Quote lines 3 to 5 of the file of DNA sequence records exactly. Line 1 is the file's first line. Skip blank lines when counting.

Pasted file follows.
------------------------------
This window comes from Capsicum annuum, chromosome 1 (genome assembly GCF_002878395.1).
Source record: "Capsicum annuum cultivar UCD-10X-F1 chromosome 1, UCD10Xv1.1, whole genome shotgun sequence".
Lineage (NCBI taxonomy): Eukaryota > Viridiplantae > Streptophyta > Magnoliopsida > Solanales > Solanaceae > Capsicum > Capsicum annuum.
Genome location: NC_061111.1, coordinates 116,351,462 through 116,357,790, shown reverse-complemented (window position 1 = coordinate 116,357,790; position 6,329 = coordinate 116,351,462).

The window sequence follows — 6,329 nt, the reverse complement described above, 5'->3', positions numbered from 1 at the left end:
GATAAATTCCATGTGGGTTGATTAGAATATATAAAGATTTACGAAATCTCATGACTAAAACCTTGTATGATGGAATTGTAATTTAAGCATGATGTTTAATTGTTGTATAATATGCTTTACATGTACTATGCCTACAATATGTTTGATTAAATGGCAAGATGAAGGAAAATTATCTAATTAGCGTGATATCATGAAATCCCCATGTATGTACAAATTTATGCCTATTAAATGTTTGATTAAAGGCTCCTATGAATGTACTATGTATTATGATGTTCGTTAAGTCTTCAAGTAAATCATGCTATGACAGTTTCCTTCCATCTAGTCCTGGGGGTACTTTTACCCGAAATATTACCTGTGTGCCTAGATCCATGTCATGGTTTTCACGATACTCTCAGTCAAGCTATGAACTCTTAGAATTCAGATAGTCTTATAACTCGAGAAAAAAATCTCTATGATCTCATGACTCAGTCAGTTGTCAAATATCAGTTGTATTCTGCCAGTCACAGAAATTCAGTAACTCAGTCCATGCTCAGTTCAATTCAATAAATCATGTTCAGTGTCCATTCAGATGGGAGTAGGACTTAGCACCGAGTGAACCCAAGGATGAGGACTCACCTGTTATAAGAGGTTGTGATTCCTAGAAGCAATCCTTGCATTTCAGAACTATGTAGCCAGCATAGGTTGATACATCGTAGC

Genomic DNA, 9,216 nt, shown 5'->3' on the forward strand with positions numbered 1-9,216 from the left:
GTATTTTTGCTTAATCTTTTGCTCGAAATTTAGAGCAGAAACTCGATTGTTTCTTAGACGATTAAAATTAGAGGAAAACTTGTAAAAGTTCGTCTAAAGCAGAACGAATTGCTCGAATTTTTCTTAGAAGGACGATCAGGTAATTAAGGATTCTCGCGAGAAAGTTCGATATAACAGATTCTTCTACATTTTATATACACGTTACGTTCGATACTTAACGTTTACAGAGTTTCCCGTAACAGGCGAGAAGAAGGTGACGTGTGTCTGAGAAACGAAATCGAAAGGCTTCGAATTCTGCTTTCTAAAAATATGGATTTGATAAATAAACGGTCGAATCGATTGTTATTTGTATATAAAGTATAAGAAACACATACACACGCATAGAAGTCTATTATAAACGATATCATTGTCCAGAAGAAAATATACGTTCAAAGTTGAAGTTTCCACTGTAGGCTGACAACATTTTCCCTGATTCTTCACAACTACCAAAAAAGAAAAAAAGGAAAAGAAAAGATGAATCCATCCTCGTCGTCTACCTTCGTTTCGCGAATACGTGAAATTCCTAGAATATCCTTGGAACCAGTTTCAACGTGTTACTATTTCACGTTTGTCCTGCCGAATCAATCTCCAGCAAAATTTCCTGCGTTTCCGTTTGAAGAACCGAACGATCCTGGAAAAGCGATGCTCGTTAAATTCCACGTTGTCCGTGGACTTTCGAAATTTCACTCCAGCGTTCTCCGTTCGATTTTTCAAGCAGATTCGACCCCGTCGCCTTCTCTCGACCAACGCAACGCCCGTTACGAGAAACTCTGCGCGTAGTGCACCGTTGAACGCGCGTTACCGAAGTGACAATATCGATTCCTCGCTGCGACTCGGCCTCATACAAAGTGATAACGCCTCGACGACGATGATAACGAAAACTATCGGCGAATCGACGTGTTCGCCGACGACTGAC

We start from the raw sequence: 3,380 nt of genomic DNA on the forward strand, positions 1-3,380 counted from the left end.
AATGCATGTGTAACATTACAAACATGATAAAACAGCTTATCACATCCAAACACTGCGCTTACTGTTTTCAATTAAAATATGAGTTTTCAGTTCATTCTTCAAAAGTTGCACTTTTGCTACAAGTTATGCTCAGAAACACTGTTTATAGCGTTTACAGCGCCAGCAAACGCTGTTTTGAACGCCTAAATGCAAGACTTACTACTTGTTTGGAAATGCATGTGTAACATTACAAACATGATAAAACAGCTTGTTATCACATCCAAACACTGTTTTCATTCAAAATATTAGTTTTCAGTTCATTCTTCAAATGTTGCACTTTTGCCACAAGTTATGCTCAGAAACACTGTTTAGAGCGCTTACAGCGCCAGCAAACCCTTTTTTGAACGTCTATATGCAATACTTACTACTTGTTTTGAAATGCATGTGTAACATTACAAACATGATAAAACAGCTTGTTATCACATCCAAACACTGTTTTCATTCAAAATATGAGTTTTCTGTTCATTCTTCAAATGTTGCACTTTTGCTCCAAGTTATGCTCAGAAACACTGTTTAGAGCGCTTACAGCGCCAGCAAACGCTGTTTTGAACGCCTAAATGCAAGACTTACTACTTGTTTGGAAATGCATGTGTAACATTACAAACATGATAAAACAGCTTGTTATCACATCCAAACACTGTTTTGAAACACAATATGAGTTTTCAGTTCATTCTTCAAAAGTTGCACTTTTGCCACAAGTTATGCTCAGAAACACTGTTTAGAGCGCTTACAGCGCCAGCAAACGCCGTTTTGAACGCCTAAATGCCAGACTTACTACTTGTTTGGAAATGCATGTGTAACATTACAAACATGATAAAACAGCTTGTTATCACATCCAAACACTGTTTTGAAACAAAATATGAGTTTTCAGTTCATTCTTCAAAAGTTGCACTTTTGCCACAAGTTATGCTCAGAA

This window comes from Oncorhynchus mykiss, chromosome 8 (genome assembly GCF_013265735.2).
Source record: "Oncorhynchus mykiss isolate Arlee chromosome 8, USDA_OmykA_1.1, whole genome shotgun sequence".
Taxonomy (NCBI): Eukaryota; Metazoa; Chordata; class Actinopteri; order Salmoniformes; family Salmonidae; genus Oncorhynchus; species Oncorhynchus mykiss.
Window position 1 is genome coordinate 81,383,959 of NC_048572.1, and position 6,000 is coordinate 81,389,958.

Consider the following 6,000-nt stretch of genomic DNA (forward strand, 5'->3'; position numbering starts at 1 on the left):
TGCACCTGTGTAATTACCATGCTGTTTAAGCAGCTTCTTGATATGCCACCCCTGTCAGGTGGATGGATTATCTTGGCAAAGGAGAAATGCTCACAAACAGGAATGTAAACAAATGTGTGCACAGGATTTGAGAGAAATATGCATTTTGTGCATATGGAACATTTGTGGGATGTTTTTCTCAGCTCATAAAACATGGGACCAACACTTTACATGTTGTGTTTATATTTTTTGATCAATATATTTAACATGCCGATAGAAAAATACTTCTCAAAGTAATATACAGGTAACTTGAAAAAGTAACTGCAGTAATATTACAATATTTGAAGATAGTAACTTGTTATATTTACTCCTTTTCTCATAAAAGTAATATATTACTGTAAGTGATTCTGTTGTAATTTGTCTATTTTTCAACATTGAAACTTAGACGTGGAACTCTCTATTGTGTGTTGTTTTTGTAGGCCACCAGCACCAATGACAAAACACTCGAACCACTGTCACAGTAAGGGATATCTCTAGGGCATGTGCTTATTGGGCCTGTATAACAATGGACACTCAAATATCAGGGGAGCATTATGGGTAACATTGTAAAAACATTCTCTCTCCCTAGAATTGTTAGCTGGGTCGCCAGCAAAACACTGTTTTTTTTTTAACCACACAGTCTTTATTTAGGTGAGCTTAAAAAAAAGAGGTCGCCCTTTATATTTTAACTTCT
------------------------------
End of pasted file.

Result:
Lineage (NCBI taxonomy): Eukaryota > Viridiplantae > Streptophyta > Magnoliopsida > Solanales > Solanaceae > Capsicum > Capsicum annuum.
Genome location: NC_061111.1, coordinates 116,351,462 through 116,357,790, shown reverse-complemented (window position 1 = coordinate 116,357,790; position 6,329 = coordinate 116,351,462).

The window sequence follows — 6,329 nt, the reverse complement described above, 5'->3', positions numbered from 1 at the left end: